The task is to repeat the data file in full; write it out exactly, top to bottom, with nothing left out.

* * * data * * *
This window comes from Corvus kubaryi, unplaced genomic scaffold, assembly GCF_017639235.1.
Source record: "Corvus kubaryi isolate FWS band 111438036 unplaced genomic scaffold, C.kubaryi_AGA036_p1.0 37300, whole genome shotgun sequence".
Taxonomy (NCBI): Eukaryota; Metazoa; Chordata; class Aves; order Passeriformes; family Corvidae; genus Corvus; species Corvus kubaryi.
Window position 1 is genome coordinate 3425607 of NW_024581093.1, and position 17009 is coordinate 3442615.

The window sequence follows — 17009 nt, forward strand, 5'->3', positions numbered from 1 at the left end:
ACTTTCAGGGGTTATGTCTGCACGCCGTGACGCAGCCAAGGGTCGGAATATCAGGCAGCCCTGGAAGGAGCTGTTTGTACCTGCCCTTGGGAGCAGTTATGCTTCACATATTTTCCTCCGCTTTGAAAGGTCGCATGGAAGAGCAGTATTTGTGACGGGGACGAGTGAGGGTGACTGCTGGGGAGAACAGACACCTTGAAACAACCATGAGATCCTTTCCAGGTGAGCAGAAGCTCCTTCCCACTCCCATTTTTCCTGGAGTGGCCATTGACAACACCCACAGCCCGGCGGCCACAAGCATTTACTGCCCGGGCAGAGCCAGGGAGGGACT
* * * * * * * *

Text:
This window comes from Corvus kubaryi, unplaced genomic scaffold, assembly GCF_017639235.1.
Source record: "Corvus kubaryi isolate FWS band 111438036 unplaced genomic scaffold, C.kubaryi_AGA036_p1.0 37300, whole genome shotgun sequence".
Taxonomy (NCBI): Eukaryota; Metazoa; Chordata; class Aves; order Passeriformes; family Corvidae; genus Corvus; species Corvus kubaryi.
Window position 1 is genome coordinate 3425607 of NW_024581093.1, and position 17009 is coordinate 3442615.

The window sequence follows — 17009 nt, forward strand, 5'->3', positions numbered from 1 at the left end:
ACTTTCAGGGGTTATGTCTGCACGCCGTGACGCAGCCAAGGGTCGGAATATCAGGCAGCCCTGGAAGGAGCTGTTTGTACCTGCCCTTGGGAGCAGTTATGCTTCACATATTTTCCTCCGCTTTGAAAGGTCGCATGGAAGAGCAGTATTTGTGACGGGGACGAGTGAGGGTGACTGCTGGGGAGAACAGACACCTTGAAACAACCATGAGATCCTTTCCAGGTGAGCAGAAGCTCCTTCCCACTCCCATTTTTCCTGGAGTGGCCATTGACAACACCCACAGCCCGGCGGCCACAAGCATTTACTGCCCGGGCAGAGCCAGGGAGGGACT